• UO Guide: Hip Houseplants


    Because we’re ready to add some plants to our space that aren’t fiddle leaf figs, succulents, or cacti…read on to learn about the next wave of “it” houseplants, thanks to the guidance of Australian plant guru Kara Riley.
    Photos and text by Kara Riley


    We've all seen the "cool" plants — on Pinterest boards everywhere, in blogger bedrooms, and in any cool coffee shop you frequent. But what about when you're ready to mix it up? For the next wave of houseplants, Kara suggests that the next big thing will be more "independent plants," bits of nature that are less likely to make us feel bad about our abilities to keep them alive and easier to sustain and thrive in your space. 


    Here are some of her recent favorites:
    Devil's Ivy
    The lovely, trailing devil’s ivy/pothos promises to look pretty and requires little attention. This is the plant you have seen hanging from hangers and climbing along door frames in cute dwellings everywhere—think 1970s macrame. Other favorites in the category of trailing hanging plants are ferns, palms, and philodendrons of any sort — Kara's favorites are the monstera deliciousa or the swiss cheese plant. 


    The Snake Plant/Mother in Law’s tongue
    Less vicious than her name suggests, the Snake Plant is a natural air purifier, making it the perfect choice for your bedroom or a living space. It also basically refuses to die, so win-win for a new plant friend.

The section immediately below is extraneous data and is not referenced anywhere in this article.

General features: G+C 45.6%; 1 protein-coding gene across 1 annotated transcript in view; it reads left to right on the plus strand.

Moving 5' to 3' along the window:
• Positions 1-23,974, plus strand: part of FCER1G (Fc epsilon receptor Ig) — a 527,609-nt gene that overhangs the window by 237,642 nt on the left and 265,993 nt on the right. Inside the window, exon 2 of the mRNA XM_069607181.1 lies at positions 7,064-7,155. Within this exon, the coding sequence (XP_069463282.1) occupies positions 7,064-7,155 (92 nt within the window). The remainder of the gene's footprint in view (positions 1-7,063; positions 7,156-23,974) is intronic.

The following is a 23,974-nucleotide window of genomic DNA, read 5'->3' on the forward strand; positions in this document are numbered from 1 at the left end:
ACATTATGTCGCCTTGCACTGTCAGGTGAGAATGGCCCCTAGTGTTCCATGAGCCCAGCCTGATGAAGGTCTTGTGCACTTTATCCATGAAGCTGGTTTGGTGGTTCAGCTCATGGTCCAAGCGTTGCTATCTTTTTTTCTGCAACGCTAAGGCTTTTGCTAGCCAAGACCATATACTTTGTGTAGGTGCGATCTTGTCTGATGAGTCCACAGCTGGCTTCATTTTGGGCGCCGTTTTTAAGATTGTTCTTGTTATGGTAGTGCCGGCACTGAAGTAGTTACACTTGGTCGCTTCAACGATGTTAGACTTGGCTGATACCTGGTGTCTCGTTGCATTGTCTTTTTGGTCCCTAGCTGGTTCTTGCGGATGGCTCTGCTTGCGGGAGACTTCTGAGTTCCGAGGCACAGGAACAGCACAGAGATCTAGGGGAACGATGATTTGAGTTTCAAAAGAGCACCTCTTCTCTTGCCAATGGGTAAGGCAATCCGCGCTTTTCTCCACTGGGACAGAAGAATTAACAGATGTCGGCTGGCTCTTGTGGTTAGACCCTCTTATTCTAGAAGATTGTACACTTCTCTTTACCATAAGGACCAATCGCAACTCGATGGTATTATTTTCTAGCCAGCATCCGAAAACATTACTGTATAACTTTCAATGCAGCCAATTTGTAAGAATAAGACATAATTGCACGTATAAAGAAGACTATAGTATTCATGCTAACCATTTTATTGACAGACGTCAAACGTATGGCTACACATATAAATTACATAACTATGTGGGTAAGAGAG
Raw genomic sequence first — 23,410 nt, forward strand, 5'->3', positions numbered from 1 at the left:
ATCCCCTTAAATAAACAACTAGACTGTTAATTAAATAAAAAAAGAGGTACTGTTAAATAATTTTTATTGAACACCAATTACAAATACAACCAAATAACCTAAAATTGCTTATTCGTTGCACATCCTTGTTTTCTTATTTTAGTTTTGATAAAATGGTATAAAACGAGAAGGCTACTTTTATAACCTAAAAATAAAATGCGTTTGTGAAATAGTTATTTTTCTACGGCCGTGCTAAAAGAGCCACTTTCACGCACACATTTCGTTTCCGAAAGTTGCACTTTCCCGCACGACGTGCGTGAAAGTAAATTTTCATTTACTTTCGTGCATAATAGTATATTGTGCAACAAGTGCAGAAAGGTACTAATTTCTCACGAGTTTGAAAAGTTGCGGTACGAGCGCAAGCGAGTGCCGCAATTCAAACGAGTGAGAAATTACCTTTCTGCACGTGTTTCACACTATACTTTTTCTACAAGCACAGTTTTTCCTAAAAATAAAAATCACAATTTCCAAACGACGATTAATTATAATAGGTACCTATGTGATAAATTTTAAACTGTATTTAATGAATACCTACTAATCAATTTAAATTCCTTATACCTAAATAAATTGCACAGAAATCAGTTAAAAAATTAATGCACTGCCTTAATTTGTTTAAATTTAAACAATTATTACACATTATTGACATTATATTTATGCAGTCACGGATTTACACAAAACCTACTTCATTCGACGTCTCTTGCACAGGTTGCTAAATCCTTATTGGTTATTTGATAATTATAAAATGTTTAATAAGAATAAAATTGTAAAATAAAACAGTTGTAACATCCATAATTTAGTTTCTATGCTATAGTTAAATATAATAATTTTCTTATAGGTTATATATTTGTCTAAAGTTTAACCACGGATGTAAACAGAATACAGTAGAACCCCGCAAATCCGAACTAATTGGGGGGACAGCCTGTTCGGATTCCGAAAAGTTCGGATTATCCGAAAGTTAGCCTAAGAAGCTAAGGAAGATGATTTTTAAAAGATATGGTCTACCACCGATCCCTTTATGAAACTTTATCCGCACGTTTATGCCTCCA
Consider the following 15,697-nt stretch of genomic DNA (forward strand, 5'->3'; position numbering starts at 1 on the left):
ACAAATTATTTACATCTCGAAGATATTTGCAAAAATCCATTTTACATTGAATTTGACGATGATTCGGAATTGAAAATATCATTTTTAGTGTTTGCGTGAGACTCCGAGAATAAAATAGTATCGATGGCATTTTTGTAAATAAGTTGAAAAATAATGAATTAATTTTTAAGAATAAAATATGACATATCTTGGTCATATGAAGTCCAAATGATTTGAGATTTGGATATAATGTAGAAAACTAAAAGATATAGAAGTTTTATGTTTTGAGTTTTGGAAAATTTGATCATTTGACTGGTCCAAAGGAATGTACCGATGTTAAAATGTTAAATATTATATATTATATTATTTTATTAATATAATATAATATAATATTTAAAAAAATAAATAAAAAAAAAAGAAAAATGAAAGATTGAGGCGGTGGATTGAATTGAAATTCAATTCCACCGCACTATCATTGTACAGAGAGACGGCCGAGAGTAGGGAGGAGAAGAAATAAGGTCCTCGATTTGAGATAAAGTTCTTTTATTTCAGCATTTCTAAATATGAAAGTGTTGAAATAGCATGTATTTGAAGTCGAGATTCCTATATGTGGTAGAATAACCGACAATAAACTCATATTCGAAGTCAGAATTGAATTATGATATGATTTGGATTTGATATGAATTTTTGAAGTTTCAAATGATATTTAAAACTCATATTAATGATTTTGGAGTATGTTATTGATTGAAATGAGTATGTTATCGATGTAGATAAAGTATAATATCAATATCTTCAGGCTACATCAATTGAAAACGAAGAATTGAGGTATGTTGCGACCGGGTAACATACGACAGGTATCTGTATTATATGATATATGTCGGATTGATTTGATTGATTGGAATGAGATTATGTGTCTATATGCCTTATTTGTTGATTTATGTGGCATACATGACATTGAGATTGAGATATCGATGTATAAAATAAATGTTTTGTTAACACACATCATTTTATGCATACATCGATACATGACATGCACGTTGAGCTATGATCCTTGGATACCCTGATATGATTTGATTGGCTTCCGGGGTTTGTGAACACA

Rubber plants
    Why not make friends with a rubber plant, in particular the ficus tricolour whose stunning pink leaves look individually hand-painted. It's best to purchase rubber plants when they are small and cultivate them based on the light and air in your space — makes it easier for them to adapt and thrive. 

    Artful houseplants
    If you like the beauty of the rubber plant but still want more options, some other naturally stunning options Kara is loving are the Prayer Plant, Zebra Plant, Dumb Cane, or any variety of Calathea, whose leaves all resemble works of art. 


    Get growing! Let us know what plants you are bringing into your space (and share them with the #UOHome hashtag on Instagram). 

    Follow Kara's work on her website and Instagram
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